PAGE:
The Benefits and Barriers of Decentralized Clinical Trials

Why does it take so long to get new treatments and vaccines to market? 

This topic has been discussed for years now within the clinical research industry with not yet fully established approach on shortening clinical trial timelines, improving recruitment and retention of patients and aligning the research study with what patients want to find in a therapy.

Although there has been tremendous progress in the way clinical trials are being conducted, the same numbers keep on reminding us something is wrong:

  • 85% of clinical trials fail to recruit and retain enough patients in order to meet their enrollment timeline;
  • 80% of trials fail to finish on time, no matter that one-third of a study budget often goes into patient recruitment and retention;
  • 19% of registered clinical trials are terminated due to failure to reach expected enrollment.

No matter how much scientifically advanced medication a company is developing, at the end of the day, clinical trials are a “postcode lottery” for those that need the treatment the most. Being lucky to live in the same town or city and even close to a research centre conducting a study is something that a limited number of people experience. 

Fortunately, discussions about how to move to decentralized clinical trials (DCTs) or design hybrid protocols are occurring on an ongoing basis as organisations seek to develop new strategies that will create competitive advantages and will allow for delivery and scaling of new treatments to patients that are interspersed geographically. 

In this article, we are outlining some of the major benefits and barriers of decentralized clinical trials and will be further deep-diving in all the aspects to be considered by the industry.

Benefits

  • Enhanced patient experience

DCTs offer a more patient-centric approach by allowing patients to participate in clinical trials from their home, spend more time with their family, focus on work responsibilities and not dedicate their daily lives to the thought of being sick while being stuck in hospitals.

Moreover, this model is especially helpful for patients with mobility issues or those who do not reside near a clinical trial site. 

  • Less burden for travel

According to a biennial global research study conducted by CISCRP that included 12,450 respondents, travel time to clinics was reported as a major burden impacting participation, especially among young people. “Geography and the distance to the clinical site” was the main barrier for trial participation for 60% of patients.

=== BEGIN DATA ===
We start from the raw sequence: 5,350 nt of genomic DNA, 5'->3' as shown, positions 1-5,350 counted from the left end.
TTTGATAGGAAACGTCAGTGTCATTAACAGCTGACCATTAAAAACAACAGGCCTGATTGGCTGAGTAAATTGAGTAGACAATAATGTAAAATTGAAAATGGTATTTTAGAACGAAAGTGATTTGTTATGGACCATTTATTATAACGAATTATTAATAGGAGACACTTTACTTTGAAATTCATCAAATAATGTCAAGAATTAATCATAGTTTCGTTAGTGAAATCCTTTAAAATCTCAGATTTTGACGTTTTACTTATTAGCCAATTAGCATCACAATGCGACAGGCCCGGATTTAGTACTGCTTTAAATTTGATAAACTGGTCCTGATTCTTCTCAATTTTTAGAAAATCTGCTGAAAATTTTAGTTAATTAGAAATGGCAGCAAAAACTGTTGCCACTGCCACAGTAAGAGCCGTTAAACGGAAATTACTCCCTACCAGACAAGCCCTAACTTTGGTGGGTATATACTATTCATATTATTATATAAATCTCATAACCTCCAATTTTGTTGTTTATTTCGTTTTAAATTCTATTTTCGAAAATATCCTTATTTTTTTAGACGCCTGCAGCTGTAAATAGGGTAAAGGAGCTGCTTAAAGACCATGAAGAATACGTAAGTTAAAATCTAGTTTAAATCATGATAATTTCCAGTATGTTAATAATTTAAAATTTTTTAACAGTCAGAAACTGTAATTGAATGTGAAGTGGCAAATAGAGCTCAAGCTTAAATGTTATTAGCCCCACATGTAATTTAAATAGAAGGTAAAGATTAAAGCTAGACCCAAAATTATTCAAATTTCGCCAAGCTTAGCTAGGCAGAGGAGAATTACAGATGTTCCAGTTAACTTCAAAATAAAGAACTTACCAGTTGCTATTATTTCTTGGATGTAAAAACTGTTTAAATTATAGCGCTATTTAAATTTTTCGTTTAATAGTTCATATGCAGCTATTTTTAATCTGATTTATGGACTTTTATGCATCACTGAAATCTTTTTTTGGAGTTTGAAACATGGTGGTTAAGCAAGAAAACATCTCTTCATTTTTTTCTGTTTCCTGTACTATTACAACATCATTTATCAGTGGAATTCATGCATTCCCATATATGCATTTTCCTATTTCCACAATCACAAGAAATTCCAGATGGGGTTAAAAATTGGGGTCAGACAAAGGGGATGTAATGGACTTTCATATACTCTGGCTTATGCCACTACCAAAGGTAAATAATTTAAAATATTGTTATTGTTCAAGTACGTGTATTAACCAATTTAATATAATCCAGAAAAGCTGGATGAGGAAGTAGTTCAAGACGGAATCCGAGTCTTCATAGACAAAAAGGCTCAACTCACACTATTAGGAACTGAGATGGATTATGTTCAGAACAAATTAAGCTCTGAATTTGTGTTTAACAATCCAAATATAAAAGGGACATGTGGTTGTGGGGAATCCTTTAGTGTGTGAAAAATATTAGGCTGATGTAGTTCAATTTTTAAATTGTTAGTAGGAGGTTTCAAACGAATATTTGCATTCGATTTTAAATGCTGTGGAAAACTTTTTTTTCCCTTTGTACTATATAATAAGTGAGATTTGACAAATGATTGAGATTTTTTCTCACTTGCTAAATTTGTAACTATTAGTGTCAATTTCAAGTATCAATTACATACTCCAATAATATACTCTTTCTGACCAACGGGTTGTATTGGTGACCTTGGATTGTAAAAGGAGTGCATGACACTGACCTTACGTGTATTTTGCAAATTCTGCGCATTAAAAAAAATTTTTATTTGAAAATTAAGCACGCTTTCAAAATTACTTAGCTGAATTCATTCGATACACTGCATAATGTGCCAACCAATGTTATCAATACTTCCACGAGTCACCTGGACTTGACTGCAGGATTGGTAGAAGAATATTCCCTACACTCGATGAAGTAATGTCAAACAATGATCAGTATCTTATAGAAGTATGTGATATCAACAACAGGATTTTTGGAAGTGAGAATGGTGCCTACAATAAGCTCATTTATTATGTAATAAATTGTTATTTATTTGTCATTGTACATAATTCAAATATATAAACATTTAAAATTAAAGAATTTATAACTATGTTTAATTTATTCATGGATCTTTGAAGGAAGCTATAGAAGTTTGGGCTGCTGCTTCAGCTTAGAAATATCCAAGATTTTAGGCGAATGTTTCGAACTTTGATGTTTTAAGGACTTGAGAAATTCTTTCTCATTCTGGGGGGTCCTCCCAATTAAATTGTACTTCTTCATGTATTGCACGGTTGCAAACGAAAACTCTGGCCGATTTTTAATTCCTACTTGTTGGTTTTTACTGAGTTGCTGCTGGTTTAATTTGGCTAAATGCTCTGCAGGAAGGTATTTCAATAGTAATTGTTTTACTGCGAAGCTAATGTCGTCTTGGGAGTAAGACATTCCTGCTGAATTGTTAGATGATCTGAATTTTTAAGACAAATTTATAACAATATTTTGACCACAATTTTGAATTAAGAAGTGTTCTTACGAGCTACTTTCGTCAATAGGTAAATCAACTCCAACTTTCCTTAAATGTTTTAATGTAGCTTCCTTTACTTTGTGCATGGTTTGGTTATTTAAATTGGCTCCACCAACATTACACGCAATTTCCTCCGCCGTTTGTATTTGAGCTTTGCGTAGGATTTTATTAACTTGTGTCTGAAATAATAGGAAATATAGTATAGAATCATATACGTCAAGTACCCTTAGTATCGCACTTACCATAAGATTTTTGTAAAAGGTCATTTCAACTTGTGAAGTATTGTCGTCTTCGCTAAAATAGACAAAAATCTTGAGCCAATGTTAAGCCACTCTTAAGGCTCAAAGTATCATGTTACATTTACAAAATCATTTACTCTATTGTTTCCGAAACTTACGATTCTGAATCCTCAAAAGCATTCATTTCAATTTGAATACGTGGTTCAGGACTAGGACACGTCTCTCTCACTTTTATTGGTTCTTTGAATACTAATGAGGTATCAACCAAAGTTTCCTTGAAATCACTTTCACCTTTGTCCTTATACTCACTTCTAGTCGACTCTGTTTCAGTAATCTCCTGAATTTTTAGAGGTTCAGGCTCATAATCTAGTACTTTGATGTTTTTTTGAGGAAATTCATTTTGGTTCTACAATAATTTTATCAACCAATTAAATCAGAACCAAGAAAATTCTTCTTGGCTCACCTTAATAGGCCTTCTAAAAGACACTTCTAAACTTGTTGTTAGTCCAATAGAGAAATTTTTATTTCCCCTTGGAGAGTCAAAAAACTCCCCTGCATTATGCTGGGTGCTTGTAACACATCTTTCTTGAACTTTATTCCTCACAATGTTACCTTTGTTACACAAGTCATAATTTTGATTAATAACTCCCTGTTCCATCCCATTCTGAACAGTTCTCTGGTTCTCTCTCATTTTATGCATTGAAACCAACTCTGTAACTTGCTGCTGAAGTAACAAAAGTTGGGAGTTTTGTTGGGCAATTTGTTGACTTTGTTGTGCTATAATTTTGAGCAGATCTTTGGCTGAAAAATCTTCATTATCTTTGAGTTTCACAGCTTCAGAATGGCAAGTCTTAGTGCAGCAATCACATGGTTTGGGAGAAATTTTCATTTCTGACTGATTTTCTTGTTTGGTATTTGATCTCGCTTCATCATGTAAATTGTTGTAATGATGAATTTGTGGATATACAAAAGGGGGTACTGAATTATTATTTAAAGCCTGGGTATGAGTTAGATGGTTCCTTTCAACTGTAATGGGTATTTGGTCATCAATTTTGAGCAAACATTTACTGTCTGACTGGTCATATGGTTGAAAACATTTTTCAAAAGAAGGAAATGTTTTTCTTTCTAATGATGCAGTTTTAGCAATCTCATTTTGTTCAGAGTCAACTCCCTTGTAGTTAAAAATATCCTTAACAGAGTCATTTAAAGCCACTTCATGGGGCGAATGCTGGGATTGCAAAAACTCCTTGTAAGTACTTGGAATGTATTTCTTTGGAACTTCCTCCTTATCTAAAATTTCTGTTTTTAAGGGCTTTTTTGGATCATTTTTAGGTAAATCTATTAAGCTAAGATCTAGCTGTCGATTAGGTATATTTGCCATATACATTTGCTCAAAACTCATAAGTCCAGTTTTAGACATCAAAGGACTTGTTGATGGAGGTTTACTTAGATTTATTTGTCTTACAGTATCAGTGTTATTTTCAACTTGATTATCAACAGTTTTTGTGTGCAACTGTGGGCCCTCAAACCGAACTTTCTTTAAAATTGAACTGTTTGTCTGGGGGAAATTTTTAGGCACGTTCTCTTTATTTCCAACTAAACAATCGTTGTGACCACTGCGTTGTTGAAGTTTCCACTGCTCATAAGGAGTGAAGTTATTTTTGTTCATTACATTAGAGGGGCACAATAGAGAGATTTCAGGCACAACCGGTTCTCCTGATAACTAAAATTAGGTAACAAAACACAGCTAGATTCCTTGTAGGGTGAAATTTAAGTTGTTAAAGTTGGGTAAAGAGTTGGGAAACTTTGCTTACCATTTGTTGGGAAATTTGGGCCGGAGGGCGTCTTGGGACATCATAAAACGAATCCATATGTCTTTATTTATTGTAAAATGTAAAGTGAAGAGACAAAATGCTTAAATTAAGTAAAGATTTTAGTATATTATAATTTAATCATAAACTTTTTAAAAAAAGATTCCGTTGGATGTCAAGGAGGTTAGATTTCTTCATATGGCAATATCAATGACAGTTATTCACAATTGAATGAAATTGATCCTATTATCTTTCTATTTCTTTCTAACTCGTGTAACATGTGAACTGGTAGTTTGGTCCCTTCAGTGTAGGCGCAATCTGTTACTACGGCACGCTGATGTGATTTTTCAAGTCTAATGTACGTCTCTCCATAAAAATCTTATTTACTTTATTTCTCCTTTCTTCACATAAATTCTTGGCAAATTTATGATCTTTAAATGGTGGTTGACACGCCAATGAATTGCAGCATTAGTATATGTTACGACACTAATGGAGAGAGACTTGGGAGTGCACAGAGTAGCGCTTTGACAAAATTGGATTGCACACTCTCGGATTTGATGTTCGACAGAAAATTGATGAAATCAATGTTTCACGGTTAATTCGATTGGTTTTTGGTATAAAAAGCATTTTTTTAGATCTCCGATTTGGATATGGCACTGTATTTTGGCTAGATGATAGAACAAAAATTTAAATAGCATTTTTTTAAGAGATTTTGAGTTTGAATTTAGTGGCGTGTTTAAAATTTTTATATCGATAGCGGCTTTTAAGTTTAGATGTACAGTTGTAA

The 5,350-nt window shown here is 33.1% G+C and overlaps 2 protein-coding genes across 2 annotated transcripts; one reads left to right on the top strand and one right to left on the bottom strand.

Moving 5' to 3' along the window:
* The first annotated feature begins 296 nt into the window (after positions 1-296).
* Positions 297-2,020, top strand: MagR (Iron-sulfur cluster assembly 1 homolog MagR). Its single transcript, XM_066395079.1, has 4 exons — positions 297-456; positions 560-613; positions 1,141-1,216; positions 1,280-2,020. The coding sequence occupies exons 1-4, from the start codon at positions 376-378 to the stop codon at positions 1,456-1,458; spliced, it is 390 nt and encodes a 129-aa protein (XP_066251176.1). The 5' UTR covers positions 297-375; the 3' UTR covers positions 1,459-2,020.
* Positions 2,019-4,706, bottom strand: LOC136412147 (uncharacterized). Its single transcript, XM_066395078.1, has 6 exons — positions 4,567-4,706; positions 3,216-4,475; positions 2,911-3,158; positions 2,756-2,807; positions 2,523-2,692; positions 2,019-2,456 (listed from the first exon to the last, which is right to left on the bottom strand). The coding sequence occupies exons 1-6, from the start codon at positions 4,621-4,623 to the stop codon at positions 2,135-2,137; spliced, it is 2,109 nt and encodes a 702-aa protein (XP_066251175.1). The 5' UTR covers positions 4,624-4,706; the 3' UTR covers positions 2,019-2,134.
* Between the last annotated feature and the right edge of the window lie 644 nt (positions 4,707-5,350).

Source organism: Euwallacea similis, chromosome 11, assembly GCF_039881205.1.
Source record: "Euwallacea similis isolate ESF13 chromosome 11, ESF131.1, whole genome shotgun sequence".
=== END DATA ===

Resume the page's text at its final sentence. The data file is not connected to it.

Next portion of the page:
The decentralized model would allow for an increased convenience of participation. Patients all across countries would be able to access treatments regardless of their place of residence and not be burdened with the financial costs of participating in a study, e.g. travel/parking costs. 

  • Less disruption of daily life 

No matter that participation provides them with new hope and access to a promising new therapy, it takes a lot from their personal life. In order to complete all hospital visits, patients are required to skip work for several hours or days multiple times throughout the duration of the study; leave home and childcare or even rely on a family member who needs to accompany them or drive them.

In a recent video, Trishna Bharadia, an MS patient and patient advocate, shares her daily living experience managing multiple sclerosis and discusses the evolution toward decentralized clinical trials and the impact that would have on a patient like Trishna’s ability and willingness to participate in a clinical study.

Living a really busy life working in a business intelligence company, she needs to manage her MS and other chronic conditions she lives with.

“There is no point in taking part in something which is potentially going to make you feel exhausted or is going to have a burden on your finances.”

The value of decentralized clinical trials is the use of technology to make the patient’s life easier where people can stay home while being screened, monitored or even treated. 

  • Improved patient recruitment and retention

Relieving the burden for patients to take part in research has proven to increase patient recruitment rates which is currently one of the biggest challenges of the life science industry. 

However, the successful conduct of clinical trials doesn’t only mean finding and getting patients to take part in the trial but also keeping them engaged and motivated to continue their participation. Within patients who consent, an alarming 30% dropout rate across all clinical trials is observed. Therefore, improving the patients’ experience through protocol optimisation to ease the perceived patient burden should increase the probability of success. By requiring fewer or no site visits, DCTs decrease the burden for both patients and caregivers, contributing to higher patient retention.

  • Data accuracy

Gaining access to a larger population via a larger geographical footprint, DCTs allow for capturing the big picture and how the new treatment might affect diverse patient groups. 

By deploying mobile technologies, DCTs can collect a greater quantity of data from patients over time than what can be collected in traditional site-based clinical studies. Thus, they provide data which is closer to a real-world setting compared to the data collection during site visits which is limited by visit frequency and length.